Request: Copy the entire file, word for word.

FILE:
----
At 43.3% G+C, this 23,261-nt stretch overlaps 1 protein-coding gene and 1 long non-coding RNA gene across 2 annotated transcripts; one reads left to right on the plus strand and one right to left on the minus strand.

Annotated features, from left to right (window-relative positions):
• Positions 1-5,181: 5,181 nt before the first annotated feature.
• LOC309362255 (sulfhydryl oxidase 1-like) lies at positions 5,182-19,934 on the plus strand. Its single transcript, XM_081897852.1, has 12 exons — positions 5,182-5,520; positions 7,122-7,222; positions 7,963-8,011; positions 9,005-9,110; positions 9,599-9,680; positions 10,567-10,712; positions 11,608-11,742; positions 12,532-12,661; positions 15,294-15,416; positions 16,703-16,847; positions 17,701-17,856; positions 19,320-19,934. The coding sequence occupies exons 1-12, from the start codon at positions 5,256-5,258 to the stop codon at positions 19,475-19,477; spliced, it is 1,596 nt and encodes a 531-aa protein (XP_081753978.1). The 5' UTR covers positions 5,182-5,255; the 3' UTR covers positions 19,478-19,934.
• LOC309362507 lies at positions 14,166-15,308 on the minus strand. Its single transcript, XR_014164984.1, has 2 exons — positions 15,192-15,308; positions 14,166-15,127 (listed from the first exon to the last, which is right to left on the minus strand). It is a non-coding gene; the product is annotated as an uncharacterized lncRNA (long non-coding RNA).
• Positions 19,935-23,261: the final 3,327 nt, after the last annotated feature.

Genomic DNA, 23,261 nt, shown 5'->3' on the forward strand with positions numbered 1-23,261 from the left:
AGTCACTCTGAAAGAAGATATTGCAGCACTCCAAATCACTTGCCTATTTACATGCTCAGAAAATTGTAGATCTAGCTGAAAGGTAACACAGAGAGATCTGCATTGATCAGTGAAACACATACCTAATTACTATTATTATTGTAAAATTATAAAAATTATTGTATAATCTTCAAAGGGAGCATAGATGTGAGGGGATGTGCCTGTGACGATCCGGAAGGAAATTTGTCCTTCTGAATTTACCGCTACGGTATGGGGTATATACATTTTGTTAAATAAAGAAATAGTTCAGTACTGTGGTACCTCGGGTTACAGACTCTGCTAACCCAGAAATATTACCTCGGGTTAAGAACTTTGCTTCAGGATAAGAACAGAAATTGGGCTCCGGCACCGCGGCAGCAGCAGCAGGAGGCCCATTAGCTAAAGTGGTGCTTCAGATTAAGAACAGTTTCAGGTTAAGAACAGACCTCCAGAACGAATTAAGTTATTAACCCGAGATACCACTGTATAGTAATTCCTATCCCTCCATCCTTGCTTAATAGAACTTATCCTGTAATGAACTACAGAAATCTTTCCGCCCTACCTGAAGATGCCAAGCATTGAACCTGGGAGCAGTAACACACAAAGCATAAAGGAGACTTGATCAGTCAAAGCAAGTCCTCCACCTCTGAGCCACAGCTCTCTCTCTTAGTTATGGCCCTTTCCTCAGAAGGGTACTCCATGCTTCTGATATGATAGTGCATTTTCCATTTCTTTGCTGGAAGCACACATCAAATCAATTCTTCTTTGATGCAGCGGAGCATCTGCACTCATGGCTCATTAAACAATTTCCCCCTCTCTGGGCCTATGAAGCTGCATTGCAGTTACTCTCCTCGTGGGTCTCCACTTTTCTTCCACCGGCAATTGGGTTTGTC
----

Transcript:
At 43.3% G+C, this 23,261-nt stretch overlaps 1 protein-coding gene and 1 long non-coding RNA gene across 2 annotated transcripts; one reads left to right on the plus strand and one right to left on the minus strand.

Annotated features, from left to right (window-relative positions):
• Positions 1-5,181: 5,181 nt before the first annotated feature.
• LOC309362255 (sulfhydryl oxidase 1-like) lies at positions 5,182-19,934 on the plus strand. Its single transcript, XM_081897852.1, has 12 exons — positions 5,182-5,520; positions 7,122-7,222; positions 7,963-8,011; positions 9,005-9,110; positions 9,599-9,680; positions 10,567-10,712; positions 11,608-11,742; positions 12,532-12,661; positions 15,294-15,416; positions 16,703-16,847; positions 17,701-17,856; positions 19,320-19,934. The coding sequence occupies exons 1-12, from the start codon at positions 5,256-5,258 to the stop codon at positions 19,475-19,477; spliced, it is 1,596 nt and encodes a 531-aa protein (XP_081753978.1). The 5' UTR covers positions 5,182-5,255; the 3' UTR covers positions 19,478-19,934.
• LOC309362507 lies at positions 14,166-15,308 on the minus strand. Its single transcript, XR_014164984.1, has 2 exons — positions 15,192-15,308; positions 14,166-15,127 (listed from the first exon to the last, which is right to left on the minus strand). It is a non-coding gene; the product is annotated as an uncharacterized lncRNA (long non-coding RNA).
• Positions 19,935-23,261: the final 3,327 nt, after the last annotated feature.

Genomic DNA, 23,261 nt, shown 5'->3' on the forward strand with positions numbered 1-23,261 from the left:
AGTCACTCTGAAAGAAGATATTGCAGCACTCCAAATCACTTGCCTATTTACATGCTCAGAAAATTGTAGATCTAGCTGAAAGGTAACACAGAGAGATCTGCATTGATCAGTGAAACACATACCTAATTACTATTATTATTGTAAAATTATAAAAATTATTGTATAATCTTCAAAGGGAGCATAGATGTGAGGGGATGTGCCTGTGACGATCCGGAAGGAAATTTGTCCTTCTGAATTTACCGCTACGGTATGGGGTATATACATTTTGTTAAATAAAGAAATAGTTCAGTACTGTGGTACCTCGGGTTACAGACTCTGCTAACCCAGAAATATTACCTCGGGTTAAGAACTTTGCTTCAGGATAAGAACAGAAATTGGGCTCCGGCACCGCGGCAGCAGCAGCAGGAGGCCCATTAGCTAAAGTGGTGCTTCAGATTAAGAACAGTTTCAGGTTAAGAACAGACCTCCAGAACGAATTAAGTTATTAACCCGAGATACCACTGTATAGTAATTCCTATCCCTCCATCCTTGCTTAATAGAACTTATCCTGTAATGAACTACAGAAATCTTTCCGCCCTACCTGAAGATGCCAAGCATTGAACCTGGGAGCAGTAACACACAAAGCATAAAGGAGACTTGATCAGTCAAAGCAAGTCCTCCACCTCTGAGCCACAGCTCTCTCTCTTAGTTATGGCCCTTTCCTCAGAAGGGTACTCCATGCTTCTGATATGATAGTGCATTTTCCATTTCTTTGCTGGAAGCACACATCAAATCAATTCTTCTTTGATGCAGCGGAGCATCTGCACTCATGGCTCATTAAACAATTTCCCCCTCTCTGGGCCTATGAAGCTGCATTGCAGTTACTCTCCTCGTGGGTCTCCACTTTTCTTCCACCGGCAATTGGGTTTGTC